A randomized double-blind study comparing standard treatment versus placebo for the treatment of influenza in low risk adults

Project no.: HIV-NAT 165/IRC 004 (NCT01314911)

This is a randomized blinded study that will evaluate whether the standard treatment modifies viral shedding in an ambulatory population with uncomplicated influenza and explore the relationship between virologic effects and clinical effects, effects on proinflammatory mediators, and to start understanding if improvements to virologic shedding correlate with improvements in clinical outcomes.

Brief Summary: Seasonal influenza is responsible for excess hospitalizations and, despite effective antivirals, causes significant morbidity and mortality (about 24,000 deaths each year in the United States alone). The influenza virus that emerged in 2009 (A/California/07/2009 H1N1) caused fewer deaths (12,000 flu-related deaths in the U.S.) but in contrast to seasonal flu, nearly 90% of the deaths with the 2009 H1N1 occurred among people younger than 65 years of age. Although there are four currently licensed anti-influenza medications (amantadine and rimantadine, oseltamivir, and zanamivir), previous studies have not demonstrated conclusively to what extent these medications affect influenza viral shedding. This study will evaluate whether oseltamivir modifies the viral shedding during the treatment of uncomplicated influenza in an adult population and also assess methods to detect viral replication in the upper respiratory tract.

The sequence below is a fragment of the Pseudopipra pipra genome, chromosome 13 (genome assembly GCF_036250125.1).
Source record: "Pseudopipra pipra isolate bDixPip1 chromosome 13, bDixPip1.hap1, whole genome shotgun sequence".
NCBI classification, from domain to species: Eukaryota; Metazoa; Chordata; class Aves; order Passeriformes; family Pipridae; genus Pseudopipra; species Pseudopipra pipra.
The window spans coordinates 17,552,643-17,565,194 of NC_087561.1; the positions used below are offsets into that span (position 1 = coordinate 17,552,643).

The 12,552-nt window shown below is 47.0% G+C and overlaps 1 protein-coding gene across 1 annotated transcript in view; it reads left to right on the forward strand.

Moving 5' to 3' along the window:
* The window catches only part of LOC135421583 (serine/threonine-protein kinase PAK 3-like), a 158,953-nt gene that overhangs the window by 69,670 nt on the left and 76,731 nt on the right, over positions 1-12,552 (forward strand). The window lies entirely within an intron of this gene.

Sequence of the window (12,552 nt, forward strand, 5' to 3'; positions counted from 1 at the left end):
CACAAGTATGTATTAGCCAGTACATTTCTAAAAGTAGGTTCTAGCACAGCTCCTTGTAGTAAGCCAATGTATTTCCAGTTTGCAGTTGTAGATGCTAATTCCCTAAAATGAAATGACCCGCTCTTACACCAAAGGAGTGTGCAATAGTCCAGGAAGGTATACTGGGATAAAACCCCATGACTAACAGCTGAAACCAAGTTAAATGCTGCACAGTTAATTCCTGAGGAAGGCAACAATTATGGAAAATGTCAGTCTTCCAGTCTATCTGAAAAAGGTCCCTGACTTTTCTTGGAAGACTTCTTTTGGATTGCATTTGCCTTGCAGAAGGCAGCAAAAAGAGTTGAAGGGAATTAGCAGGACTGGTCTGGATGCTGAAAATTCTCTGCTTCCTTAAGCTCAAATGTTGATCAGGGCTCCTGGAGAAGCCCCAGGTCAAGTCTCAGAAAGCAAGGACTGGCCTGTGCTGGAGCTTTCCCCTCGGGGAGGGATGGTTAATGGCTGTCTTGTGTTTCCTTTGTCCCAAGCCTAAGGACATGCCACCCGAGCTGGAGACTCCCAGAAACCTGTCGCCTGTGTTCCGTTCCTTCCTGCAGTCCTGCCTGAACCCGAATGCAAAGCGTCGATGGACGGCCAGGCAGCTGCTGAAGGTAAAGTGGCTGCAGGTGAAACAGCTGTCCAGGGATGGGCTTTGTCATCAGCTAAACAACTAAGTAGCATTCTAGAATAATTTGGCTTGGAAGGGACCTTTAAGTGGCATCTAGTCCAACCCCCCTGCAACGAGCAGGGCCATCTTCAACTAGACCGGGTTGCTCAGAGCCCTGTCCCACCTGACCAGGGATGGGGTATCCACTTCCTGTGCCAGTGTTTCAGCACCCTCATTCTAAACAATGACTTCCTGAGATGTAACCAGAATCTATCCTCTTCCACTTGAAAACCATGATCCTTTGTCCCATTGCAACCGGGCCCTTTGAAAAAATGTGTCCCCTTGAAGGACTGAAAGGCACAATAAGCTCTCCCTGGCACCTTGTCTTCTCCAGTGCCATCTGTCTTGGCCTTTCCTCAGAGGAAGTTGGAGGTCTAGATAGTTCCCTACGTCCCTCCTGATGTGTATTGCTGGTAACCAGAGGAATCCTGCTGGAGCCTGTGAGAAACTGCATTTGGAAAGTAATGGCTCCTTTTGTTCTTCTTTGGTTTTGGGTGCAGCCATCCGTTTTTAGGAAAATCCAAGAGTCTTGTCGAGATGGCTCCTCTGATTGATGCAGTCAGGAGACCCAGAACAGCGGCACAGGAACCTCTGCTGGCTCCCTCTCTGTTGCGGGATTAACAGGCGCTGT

Subjects who present with an influenza-like illness without any risk factors for severe disease will be screened for the study. Those with a confirmatory test for influenza (rapid antigen or polymerase chain reaction [PCR]) will be randomized in a 1:1 manner to receive a blinded study treatment consisting of either the oseltamivir or placebo for 5 days. Clinical, virologic, and laboratory assessments on Days 1, 3, 7, and 28 will be used for both safety and efficacy analysis.